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Text From CLI

This is a short but extensible script to allow text messaging (to verizon customers) straight from the commandline.

Setup requires simply a means to send email from the commandline along with a small script to pass the message off to <number>@vtext.com.

If you already have a CLI mailing solution you can just copy the script and go ahead and change the mail command to mutt, ssmtp, mailx, or whatever you’re using.

Email from CLI

I use msmtp to send mails in mutt so it was easy for me to adapt that into a CLI mailing solution.

Here’s a ~/.msmtprc for gmail:

# msmtp config file

# gmail
account gmail
host smtp.gmail.com
port 587
protocol smtp
auth on
from username@gmail.com
user username@gmail.com
password gmail_password
tls on
tls_nocertcheck

account default : gmail

Right now, as-is, it’s possible for you to echo "Some text" | msmtp someone@somewhere.com and it’ll email just fine. I’d like to make things a little more flexible.

By dropping a file in ~/.mailrc we can change the mail command to use whatever binary we want instead of the default /usr/bin/sendmail. It should have the following contents:

set sendmail=/usr/bin/msmtp

Now, anytime your system mails anything on your behalf, it’ll use msmtp.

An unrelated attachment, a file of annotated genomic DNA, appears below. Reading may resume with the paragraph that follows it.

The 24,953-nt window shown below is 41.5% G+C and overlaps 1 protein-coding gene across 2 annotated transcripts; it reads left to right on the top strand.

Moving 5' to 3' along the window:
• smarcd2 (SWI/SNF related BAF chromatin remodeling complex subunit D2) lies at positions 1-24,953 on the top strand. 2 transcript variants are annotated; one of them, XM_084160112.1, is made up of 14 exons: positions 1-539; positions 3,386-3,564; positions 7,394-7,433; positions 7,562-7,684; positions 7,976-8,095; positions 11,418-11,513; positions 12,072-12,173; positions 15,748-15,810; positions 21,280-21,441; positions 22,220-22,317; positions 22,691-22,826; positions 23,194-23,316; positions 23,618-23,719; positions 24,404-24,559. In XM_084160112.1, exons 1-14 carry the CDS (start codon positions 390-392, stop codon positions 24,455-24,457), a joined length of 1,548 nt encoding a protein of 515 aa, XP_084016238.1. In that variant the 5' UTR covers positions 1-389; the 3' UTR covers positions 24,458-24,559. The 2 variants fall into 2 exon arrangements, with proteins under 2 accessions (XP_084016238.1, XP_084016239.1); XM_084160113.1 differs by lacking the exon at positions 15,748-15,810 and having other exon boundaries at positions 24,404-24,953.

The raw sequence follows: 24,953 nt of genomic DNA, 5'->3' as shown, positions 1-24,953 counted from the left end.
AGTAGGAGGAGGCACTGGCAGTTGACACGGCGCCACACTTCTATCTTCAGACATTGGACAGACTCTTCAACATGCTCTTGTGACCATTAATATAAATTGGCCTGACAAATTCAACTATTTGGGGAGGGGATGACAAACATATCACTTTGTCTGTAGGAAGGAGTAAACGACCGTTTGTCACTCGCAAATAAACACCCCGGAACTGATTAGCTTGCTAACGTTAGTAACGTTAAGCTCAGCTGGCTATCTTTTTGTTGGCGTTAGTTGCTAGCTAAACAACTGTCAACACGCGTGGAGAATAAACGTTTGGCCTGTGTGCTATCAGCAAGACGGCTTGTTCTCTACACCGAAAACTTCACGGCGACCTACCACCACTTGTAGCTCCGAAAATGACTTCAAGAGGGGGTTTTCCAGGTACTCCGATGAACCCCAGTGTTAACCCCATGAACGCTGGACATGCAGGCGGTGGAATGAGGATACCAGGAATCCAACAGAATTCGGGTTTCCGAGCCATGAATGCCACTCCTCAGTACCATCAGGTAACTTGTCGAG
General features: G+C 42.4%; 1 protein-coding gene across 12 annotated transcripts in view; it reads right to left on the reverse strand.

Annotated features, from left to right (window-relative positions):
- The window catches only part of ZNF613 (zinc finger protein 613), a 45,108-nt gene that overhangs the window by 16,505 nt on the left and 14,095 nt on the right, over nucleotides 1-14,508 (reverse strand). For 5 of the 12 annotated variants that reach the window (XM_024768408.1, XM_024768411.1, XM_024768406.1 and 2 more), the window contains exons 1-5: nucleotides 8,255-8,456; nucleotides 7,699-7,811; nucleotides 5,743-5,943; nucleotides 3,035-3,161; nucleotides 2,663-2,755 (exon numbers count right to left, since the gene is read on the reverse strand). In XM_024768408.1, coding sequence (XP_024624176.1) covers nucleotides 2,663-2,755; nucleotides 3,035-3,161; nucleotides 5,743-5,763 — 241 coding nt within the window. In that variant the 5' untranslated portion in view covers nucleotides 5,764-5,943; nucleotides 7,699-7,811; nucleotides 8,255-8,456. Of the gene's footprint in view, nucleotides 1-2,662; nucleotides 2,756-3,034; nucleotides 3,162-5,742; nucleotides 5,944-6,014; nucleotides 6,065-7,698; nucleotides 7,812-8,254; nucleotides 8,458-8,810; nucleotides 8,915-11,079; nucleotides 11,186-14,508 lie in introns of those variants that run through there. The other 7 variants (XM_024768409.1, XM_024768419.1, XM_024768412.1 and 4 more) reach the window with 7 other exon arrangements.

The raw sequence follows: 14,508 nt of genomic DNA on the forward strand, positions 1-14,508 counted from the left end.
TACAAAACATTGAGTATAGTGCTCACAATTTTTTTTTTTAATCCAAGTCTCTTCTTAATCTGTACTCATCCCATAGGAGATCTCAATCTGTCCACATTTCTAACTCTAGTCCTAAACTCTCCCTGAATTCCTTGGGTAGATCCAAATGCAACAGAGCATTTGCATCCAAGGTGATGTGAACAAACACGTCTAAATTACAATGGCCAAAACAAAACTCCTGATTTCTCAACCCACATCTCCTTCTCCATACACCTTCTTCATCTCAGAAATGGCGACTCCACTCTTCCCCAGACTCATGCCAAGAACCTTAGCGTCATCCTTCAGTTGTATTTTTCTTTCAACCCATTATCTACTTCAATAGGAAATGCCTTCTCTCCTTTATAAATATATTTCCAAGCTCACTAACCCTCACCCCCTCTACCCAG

The Script

The script started out very simply, here it is in its original form:

#!/bin/bash

if [[ $# -lt 2 ]]; then
  echo "usage: $0 [number] [some message]"
  exit 1
fi

number="$1"; shift

echo "$*" | mail "$number@vtext.com"

With this little sendtext.sh script in your back pocket, you can send yourself texts from remind, cron, rtorrent, or any other script to notify you (or other people) of whatever you want.

sendtext.sh 1234567890 'This is a test text, did it work?'

Sure did.

Now, at some point, Ghost1227 got bored again.

He took my sendtext script and ran with it. Added loads of carriers and some new option handling.

I took his update of my script and re-updated it myself. Mainly syntactical changes and minor options handling, just to tailor it to my needs.

The new version with my and ghost’s changes can be downloaded from my git repo.

I also added simple phone book support. When sending a message to someone, pass -s <number> <name> and the contact will be saved to a text file. After that, you can just sendtext <name> and the most recent match out of this text file will be used. The service is saved as well (either the default or the one passed as an argument at the time of -s).

05 Dec 2009, tagged with linux